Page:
There is an increased risk of cardiovascular disease for people in a precarious financial situation. New research reveals that in the context of social inequality, chronic sleep loss can contribute to this risk. People who are in a precarious financial position have an increased risk of cardiovascular disease. New research reveals that chronic sleep loss may contribute to this risk in the context of social inequality.
Short sleep may help explain why low-income people, especially men, are at higher risk of heart disease.
Last year, study in the American Heart Association’s Circulation journal demonstrated that people with low socio-economic status are more likely to develop cardiovascular disease than those in a less precarious financial situation.
A study published in The Lancet: Global Health Trusted Source, as recently as April of this year, found that people living in low-income countries face a higher risk of cardiovascular disease.
Most biological and psychosocial factors, such as anxiety and high blood pressure, may explain the link between low socioeconomic status and a higher risk of heart problems.
But in a new research, researchers associated with the Lifepath Consortium have collected evidence that poor sleep can significantly lead to the risk of cardiovascular disease in people at a financial disadvantage to better understand how socio-economic disparities affect health.
In a research paper published in the journal Cardiovascular Research, the team reports and describes the new findings. The researchers discuss why they were interested in the potential link between socioeconomic status, duration of sleep, and heart disease in the study report, explaining that:
“First, individuals who experienced social adversity across the life-course report sleep-related problems more frequently […] In particular, people working in shifts, living in deprived neighborhoods, or who have experienced adversity in childhood show an increased prevalence of sleep-related disorders. Second, inadequate sleep has been associated with an increased risk of cardiovascular disease.”
Poor sleep accounts for 13.4% of the men’s connection
The researchers analyzed data from a total of 111,205 participants in the current study from eight separate cohorts from four countries: France, UK, Switzerland, and Portugal.
The team divides the participants into different socioeconomic categories — low, moderate, or high earnings depending on the occupation of the participants, as well as the occupation of the father of each participant.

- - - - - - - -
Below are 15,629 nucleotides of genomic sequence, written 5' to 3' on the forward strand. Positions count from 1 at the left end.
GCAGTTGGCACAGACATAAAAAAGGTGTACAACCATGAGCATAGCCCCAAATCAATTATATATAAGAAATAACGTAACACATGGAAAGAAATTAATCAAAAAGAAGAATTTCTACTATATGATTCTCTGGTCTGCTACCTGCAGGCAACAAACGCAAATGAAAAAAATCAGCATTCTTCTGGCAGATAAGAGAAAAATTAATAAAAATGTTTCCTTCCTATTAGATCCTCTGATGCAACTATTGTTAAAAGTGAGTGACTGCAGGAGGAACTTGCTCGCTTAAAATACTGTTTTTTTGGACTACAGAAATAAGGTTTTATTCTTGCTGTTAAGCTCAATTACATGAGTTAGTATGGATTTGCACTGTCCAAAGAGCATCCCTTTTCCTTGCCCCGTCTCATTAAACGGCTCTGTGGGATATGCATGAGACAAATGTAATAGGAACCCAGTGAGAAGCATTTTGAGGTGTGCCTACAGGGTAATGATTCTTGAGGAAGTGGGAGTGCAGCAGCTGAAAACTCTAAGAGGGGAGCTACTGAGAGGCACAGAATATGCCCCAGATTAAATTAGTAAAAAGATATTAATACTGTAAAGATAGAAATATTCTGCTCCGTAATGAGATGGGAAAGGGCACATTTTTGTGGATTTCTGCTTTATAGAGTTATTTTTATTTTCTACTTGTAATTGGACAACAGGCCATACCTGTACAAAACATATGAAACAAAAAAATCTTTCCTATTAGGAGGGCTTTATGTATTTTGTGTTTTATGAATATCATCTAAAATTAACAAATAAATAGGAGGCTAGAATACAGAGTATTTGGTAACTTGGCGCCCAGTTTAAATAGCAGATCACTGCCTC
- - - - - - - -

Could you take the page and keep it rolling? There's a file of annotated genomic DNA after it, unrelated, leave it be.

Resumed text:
The researchers also had access to the history of coronary heart disease and cardiovascular events of the participants thanks to medical examinations and self-reported measures.
Researchers also looked at sleep period measures, classifying them as normal sleep (6–8.5 hours per night), long sleep (over 8.5 hours per night) and short sleep (less than 6 hours per night).
The researchers used mediation analysis, a specialized statistical method to explain how and if sleep loss was likely to contribute to cardiovascular problems in people with different incomes.
Researchers ‘ findings suggested that in people with lower socioeconomic status, inadequate sleep may play a role in the increased risk of cardiovascular disease. The impact, however, seemed to vary by biological sex.
The researchers also found that short sleep is likely to explain for 13.4% of the association between occupations associated with lower socioeconomic status and men’s coronary heart disease.
While women also get heart disease in lower socio-economic groups, it does not seem to be linked to sleep in the same way as men do.
The researchers hypothesize that this may be due to the fact that most women are already facing a much higher burden of responsibilities outside their professional occupation which affect their sleep and health independently.
Co-author of the University Centre for General Medicine and Public Health in Lausanne, Switzerland, Dusan Petrovic, said: “Women with low socioeconomic status often combine the physical and psychosocial strain of manual, poorly paid jobs with household responsibilities and stress, which negatively affects sleep and its health-restoring effects compared to men.”
Based on the findings of the research, the researchers argue that societies need to address many issues at their core to help each of their members achieve as much as possible adequate sleep.
“At every level of society, structural reforms are needed to enable people to sleep more,” advises Petrovic.


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